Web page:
While working at the home office yesterday, I listened to the entirity of President Bush's speech to the nation, and it was a scorcher -- his increasingly astonishing blend of blunt 'fessing up to previously denied "accusations" (read: reality reported but denied by the administration), self-serving distortions of reality put across with the occasional emphatic banging on the podium to hammer home his patronizin -- uh, patriotic determination, and typical passing-the-buck for delays in due process caused by his and his administration's ongoing attempts to circumvent national and international law. In short order, Bush treated us all to admission of the secret European detention camps, of use of torture (ahem, excuse me, "alternative interrogation methods"), palming the blame for delayed trials off on Congress and the courts (instead of his administration's five years of illegal practices and inability to bend the law to his will) -- and shamelessly doing so before an audience comprised in part of families of 9/11 victims! -- while launching this excrutiating display with the expected instant-association of 9/11 with his fucking "Wer on Terrrer" (per his twist of the phrase; can't you hear him now?).

As I and many others have said repeatedly since 2002, this isn't a war on anything definable.

It's a war on a military tactic -- hence, by definition, unwinnable.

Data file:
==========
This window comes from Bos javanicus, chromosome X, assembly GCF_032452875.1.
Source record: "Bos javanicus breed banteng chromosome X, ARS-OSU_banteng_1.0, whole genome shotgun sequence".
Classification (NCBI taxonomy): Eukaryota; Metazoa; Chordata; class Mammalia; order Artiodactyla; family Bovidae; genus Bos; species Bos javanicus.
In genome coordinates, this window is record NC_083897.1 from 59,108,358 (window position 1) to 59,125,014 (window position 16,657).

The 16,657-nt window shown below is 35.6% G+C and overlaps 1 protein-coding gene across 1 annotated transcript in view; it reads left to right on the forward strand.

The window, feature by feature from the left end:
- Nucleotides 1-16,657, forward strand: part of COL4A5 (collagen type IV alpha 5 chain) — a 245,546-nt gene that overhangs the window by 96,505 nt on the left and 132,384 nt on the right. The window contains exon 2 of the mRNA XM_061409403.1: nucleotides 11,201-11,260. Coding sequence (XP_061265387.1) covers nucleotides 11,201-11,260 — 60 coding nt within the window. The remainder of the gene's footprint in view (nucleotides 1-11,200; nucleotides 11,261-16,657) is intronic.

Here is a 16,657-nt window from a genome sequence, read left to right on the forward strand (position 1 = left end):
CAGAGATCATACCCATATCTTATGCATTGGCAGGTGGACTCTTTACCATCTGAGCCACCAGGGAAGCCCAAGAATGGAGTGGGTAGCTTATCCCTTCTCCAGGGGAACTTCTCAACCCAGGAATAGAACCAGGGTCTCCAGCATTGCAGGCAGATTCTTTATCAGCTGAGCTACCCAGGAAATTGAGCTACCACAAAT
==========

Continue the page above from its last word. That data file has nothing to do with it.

There can, by definition, never be victory.

You do understand that, don't you? That by his own definition of this war, of victory, the President himself has created this unresolvable conundrum?

To top it off, we are expected to accept his most outlandish claims -- tracing what Bush touts as proof of the effectiveness of these detention and torture techniques via previously unreported cause-and-effect foiling of various "terrrerist" plots -- on the heels of his finally admitting to the very secret CIA detention camps and "alternative interrogation techniques" previously vehemently denied.

The man sees no conflict, no disconnect, no reason for suspicion and indeed absolute moral outrage in the contextual reality of his speech's most outrageous components.

Bush simply refuses to acknowledge for a nanosecond we no longer believe a word he says -- after repeated conflations of 9/11 and Iraq over a period of five years clashing with the reality of his own blunt admission of no connection as recently as two weeks ago (at the most recent press conference), the man and his cronies are simply no longer credible on any count.

Anyone who continues to fall for this shit is a fool. Period.

The verbal 'sleight-of-hand' shell-game rhetoric of deflect, misdirect and redirect -- the transparent redirection of culpability for four years+ of detainees and suspected terrorists not coming to trial onto the heads of the current Congress, who Bush is calling for instantaneous solutions for legal dilemmas he and his administration clearly created -- can only fool, well, a fool at this point.

Bush and his cronies state as fact that such-and-such detainee is a terrorist, and proceed from that simply cause-and-define presumption to their outlandish statements -- though not one single detainee has been brought to successful trial and prosecution from the morass of illegal detention and interrogation camps scattered across the globe.